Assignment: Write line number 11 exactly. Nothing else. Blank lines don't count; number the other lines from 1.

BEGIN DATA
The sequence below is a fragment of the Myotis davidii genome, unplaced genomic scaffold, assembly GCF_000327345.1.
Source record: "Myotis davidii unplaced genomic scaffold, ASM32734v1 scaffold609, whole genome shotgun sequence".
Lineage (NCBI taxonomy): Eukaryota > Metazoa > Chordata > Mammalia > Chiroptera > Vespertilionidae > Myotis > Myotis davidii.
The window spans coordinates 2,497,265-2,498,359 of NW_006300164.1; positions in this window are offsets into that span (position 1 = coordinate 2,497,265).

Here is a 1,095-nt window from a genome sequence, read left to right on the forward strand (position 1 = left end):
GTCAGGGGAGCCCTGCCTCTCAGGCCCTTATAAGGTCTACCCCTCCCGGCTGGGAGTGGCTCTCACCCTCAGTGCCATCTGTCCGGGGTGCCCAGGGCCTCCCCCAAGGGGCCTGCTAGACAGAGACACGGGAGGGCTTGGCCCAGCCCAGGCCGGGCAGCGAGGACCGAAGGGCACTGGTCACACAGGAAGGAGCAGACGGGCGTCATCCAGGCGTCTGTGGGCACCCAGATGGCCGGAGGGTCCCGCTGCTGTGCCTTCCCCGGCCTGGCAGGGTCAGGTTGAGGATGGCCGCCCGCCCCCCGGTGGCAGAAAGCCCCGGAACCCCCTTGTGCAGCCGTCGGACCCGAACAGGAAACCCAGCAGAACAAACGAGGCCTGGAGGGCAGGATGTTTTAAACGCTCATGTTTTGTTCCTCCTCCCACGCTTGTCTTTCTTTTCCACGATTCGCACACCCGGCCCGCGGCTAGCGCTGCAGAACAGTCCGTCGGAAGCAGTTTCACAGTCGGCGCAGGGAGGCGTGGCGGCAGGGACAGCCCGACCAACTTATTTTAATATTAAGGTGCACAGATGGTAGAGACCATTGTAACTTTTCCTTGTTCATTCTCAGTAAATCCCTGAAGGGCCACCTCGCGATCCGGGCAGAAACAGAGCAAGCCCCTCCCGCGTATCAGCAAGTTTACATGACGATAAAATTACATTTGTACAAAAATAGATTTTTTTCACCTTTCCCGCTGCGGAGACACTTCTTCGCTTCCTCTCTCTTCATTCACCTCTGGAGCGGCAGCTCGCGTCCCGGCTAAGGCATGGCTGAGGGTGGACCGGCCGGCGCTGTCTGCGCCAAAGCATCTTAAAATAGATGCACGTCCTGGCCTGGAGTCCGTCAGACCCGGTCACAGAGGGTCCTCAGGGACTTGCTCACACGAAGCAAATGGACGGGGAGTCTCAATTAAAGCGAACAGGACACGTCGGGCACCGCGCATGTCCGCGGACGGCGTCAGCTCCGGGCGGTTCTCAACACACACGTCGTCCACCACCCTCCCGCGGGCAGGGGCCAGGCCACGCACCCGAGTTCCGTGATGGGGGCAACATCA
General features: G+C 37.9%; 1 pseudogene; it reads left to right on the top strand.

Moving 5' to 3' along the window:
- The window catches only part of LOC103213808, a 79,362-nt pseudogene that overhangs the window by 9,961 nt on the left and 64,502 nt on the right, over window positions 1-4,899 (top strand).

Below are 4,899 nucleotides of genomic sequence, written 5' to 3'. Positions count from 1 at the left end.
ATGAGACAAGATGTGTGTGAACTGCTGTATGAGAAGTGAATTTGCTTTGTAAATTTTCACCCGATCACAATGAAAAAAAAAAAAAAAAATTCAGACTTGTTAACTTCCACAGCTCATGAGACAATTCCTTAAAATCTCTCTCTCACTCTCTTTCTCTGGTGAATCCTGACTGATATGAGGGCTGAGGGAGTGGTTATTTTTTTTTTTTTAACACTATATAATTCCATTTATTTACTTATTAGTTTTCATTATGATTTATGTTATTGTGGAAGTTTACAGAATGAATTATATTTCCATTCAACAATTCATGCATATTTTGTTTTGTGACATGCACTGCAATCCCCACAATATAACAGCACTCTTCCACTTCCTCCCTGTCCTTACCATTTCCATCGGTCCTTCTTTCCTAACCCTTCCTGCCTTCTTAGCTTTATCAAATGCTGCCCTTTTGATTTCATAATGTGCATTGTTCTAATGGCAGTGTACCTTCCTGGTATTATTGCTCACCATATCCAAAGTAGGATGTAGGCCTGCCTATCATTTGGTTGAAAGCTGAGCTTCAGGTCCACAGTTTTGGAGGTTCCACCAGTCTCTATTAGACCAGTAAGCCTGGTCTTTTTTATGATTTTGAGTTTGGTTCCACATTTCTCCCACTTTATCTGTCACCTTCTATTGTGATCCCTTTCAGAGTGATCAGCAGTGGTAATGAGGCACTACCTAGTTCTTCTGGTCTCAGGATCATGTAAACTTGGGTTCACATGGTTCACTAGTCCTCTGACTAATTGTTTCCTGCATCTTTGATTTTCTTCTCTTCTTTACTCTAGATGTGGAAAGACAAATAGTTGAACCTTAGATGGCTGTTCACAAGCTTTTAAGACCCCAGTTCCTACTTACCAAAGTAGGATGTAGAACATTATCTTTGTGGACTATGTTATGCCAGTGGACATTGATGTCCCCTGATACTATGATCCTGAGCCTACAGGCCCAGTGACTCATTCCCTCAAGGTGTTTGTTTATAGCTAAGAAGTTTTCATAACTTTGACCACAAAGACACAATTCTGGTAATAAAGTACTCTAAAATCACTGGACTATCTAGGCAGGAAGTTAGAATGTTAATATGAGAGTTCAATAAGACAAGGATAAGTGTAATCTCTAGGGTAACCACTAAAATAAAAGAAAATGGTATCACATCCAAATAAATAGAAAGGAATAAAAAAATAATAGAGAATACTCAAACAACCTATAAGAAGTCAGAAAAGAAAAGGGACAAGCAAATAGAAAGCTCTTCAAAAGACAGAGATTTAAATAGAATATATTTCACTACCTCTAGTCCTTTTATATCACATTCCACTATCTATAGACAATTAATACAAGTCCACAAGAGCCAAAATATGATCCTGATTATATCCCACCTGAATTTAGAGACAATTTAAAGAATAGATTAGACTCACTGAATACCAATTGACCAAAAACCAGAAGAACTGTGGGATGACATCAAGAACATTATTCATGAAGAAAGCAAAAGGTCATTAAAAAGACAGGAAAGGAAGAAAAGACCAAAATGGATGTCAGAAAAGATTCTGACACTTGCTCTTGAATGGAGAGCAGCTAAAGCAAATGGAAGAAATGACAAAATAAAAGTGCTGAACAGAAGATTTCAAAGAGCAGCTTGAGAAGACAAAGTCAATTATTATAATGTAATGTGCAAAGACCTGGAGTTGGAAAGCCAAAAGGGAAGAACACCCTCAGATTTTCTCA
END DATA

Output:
ATGAGACAAGATGTGTGTGAACTGCTGTATGAGAAGTGAATTTGCTTTGTAAATTTTCACCCGATCACAATGAAAAAAAAAAAAAAAAATTCAGACTTGTTAACTTCCACAGCTCATGAGACAATTCCTTAAAATCTCTCTCTCACTCTCTTTCTCTGGTGAATCCTGACTGATATGAGGGCTGAGGGAGTGGTTATTTTTTTTTTTTTAACACTATATAATTCCATTTATTTACTTATTAGTTTTCATTATGATTTATGTTATTGTGGAAGTTTACAGAATGAATTATATTTCCATTCAACAATTCATGCATATTTTGTTTTGTGACATGCACTGCAATCCCCACAATATAACAGCACTCTTCCACTTCCTCCCTGTCCTTACCATTTCCATCGGTCCTTCTTTCCTAACCCTTCCTGCCTTCTTAGCTTTATCAAATGCTGCCCTTTTGATTTCATAATGTGCATTGTTCTAATGGCAGTGTACCTTCCTGGTATTATTGCTCACCATATCCAAAGTAGGATGTAGGCCTGCCTATCATTTGGTTGAAAGCTGAGCTTCAGGTCCACAGTTTTGGAGGTTCCACCAGTCTCTATTAGACCAGTAAGCCTGGTCTTTTTTATGATTTTGAGTTTGGTTCCACATTTCTCCCACTTTATCTGTCACCTTCTATTGTGATCCCTTTCAGAGTGATCAGCAGTGGTAATGAGGCACTACCTAGTTCTTCTGGTCTCAGGATCATGTAAACTTGGGTTCACATGGTTCACTAGTCCTCTGACTAATTGTTTCCTGCATCTTTGATTTTCTTCTCTTCTTTACTCTAGATGTGGAAAGACAAATAGTTGAACCTTAGATGGCTGTTCACAAGCTTTTAAGACCCCAGTTCCTACTTACCAAAGTAGGATGTAGAACATTATCTTTGTGGACTATGTTATGCCAGTGGACATTGATGTCCCCTGATACTATGATCCTGAGCCTACAGGCCCAGTGACTCATTCCCTCAAGGTGTTTGTTTATAGCTAAGAAGTTTTCATAACTTTGACCACAAAGACACAATTCTGGTAATAAAGTACTCTAAAATCACTGGACTATCTAGGCAGGAAGTTAGAATGTTAATATGAGAGTTCAATAAGACAAGGATAAGTGTAATCTCTAGGGTAACCACTAAAATAAAAGAAAATGGTATCACATCCAAATAAATAGAAAGGAATAAAAAAATAATAGAGAATACTCAAACAACCTATAAGAAGTCAGAAAAGAAAAGGGACAAGCAAATAGAAAGCTCTTCAAAAGACAGAGATTTAAATAGAATATATTTCACTACCTCTAGTCCTTTTATATCACATTCCACTATCTATAGACAATTAATACAAGTCCACAAGAGCCAAAATATGATCCTGATTATATCCCACCTGAATTTAGAGACAATTTAAAGAATAGATTAGACTCACTGAATACCAATTGACCAAAAACCAGAAGAACTGTGGGATGACATCAAGAACATTATTCATGAAGAAAGCAAAAGGTCATTAAAAAGACAGGAAAGGAAGAAAAGACCAAAATGGATGTCAGAAAAGATTCTGACACTTGCTCTTGAATGGAGAGCAGCTAAAGCAAATGGAAGAAATGACAAAATAAAAGTGCTGAACAGAAGATTTCAAAGAGCAGCTTGAGAAGACAAAGTCAATTATTATAATGTAATGTGCAAAGACCTGGAGTTGGAAAGCCAAAAGGGAAGAACACCCTCAGATTTTCTCA